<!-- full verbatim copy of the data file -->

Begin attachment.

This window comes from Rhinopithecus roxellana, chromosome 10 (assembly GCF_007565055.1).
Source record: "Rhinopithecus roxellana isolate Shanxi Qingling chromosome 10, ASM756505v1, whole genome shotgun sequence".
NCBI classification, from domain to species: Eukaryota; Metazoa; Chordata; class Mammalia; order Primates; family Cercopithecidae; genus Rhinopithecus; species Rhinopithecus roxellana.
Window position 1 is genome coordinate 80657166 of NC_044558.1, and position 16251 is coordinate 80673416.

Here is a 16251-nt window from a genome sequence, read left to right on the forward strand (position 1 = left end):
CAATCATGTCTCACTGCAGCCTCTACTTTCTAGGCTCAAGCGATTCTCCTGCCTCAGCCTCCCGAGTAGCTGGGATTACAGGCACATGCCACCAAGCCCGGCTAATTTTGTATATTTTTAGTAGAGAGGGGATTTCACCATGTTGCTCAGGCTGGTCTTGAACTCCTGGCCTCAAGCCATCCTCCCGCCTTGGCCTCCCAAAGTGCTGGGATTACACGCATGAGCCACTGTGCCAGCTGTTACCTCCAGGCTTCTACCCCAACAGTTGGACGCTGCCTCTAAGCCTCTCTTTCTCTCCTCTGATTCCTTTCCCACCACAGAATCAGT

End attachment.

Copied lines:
This window comes from Rhinopithecus roxellana, chromosome 10 (assembly GCF_007565055.1).
Source record: "Rhinopithecus roxellana isolate Shanxi Qingling chromosome 10, ASM756505v1, whole genome shotgun sequence".
NCBI classification, from domain to species: Eukaryota; Metazoa; Chordata; class Mammalia; order Primates; family Cercopithecidae; genus Rhinopithecus; species Rhinopithecus roxellana.
Window position 1 is genome coordinate 80657166 of NC_044558.1, and position 16251 is coordinate 80673416.

Here is a 16251-nt window from a genome sequence, read left to right on the forward strand (position 1 = left end):
CAATCATGTCTCACTGCAGCCTCTACTTTCTAGGCTCAAGCGATTCTCCTGCCTCAGCCTCCCGAGTAGCTGGGATTACAGGCACATGCCACCAAGCCCGGCTAATTTTGTATATTTTTAGTAGAGAGGGGATTTCACCATGTTGCTCAGGCTGGTCTTGAACTCCTGGCCTCAAGCCATCCTCCCGCCTTGGCCTCCCAAAGTGCTGGGATTACACGCATGAGCCACTGTGCCAGCTGTTACCTCCAGGCTTCTACCCCAACAGTTGGACGCTGCCTCTAAGCCTCTCTTTCTCTCCTCTGATTCCTTTCCCACCACAGAATCAGT